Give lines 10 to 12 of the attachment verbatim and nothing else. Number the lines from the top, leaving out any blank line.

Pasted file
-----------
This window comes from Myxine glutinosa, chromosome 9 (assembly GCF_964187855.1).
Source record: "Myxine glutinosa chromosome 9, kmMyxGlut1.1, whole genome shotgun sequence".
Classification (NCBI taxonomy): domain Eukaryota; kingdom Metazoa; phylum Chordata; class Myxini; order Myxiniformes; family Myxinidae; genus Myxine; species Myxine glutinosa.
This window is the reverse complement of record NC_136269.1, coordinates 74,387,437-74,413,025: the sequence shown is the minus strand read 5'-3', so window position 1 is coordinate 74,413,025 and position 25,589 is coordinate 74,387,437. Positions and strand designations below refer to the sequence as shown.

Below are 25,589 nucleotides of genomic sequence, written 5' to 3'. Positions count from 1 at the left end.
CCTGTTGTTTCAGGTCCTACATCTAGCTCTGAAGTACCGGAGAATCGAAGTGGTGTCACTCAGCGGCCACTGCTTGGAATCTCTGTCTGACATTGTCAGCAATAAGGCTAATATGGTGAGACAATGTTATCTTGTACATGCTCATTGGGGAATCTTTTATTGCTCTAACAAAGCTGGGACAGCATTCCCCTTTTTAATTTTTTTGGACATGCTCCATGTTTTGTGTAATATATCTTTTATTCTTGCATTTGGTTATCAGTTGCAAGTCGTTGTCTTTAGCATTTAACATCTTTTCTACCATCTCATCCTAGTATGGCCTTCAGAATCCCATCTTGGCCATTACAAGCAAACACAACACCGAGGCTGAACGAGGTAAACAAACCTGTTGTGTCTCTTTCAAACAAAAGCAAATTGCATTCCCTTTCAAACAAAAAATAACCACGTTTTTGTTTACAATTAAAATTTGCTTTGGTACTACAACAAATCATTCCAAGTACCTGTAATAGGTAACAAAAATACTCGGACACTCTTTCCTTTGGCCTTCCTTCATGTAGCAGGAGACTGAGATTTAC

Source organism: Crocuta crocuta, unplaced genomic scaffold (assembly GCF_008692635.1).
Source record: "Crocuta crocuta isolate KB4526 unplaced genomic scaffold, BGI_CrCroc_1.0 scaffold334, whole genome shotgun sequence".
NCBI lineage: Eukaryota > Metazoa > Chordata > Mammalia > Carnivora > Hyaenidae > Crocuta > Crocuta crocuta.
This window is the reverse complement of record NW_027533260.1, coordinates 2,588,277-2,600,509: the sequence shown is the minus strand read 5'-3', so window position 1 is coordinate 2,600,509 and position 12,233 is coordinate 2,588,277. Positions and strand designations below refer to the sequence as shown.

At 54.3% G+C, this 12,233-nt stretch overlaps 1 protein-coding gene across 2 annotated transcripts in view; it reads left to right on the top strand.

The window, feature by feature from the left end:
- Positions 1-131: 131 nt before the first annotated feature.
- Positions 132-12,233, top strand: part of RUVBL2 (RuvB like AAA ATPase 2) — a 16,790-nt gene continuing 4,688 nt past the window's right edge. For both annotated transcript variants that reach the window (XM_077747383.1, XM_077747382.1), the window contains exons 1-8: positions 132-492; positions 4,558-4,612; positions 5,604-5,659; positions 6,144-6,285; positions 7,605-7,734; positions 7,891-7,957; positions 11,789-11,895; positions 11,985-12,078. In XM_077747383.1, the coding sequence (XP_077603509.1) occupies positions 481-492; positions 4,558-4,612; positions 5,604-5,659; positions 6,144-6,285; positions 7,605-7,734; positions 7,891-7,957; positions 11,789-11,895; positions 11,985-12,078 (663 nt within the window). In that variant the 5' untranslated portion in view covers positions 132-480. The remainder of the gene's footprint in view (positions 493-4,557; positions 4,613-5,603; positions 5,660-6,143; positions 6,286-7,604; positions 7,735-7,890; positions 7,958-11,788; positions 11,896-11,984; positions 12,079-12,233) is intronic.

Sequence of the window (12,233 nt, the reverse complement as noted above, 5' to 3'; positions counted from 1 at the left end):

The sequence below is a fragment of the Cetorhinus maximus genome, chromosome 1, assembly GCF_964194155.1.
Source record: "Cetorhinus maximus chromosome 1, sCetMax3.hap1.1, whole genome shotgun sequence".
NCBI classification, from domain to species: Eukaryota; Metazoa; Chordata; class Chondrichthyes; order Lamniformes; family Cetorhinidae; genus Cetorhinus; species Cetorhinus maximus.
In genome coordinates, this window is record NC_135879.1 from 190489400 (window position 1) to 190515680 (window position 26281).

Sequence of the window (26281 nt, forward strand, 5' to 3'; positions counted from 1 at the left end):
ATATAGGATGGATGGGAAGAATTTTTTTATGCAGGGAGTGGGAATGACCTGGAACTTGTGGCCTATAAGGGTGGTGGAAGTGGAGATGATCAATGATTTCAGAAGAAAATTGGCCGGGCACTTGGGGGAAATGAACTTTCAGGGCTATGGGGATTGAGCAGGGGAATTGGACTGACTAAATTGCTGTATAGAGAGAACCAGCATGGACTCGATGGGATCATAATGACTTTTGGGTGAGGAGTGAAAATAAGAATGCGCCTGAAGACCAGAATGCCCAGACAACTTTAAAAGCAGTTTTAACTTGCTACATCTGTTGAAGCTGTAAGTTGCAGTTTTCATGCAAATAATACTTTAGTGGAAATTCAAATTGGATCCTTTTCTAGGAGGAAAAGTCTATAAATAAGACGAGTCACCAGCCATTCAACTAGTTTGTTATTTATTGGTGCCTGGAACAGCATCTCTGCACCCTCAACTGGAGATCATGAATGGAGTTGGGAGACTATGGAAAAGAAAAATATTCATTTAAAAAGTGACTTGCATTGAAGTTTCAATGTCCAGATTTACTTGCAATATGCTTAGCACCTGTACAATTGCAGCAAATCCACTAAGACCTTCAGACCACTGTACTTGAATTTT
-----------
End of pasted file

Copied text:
This window is the reverse complement of record NW_027533260.1, coordinates 2,588,277-2,600,509: the sequence shown is the minus strand read 5'-3', so window position 1 is coordinate 2,600,509 and position 12,233 is coordinate 2,588,277. Positions and strand designations below refer to the sequence as shown.

At 54.3% G+C, this 12,233-nt stretch overlaps 1 protein-coding gene across 2 annotated transcripts in view; it reads left to right on the top strand.

The window, feature by feature from the left end: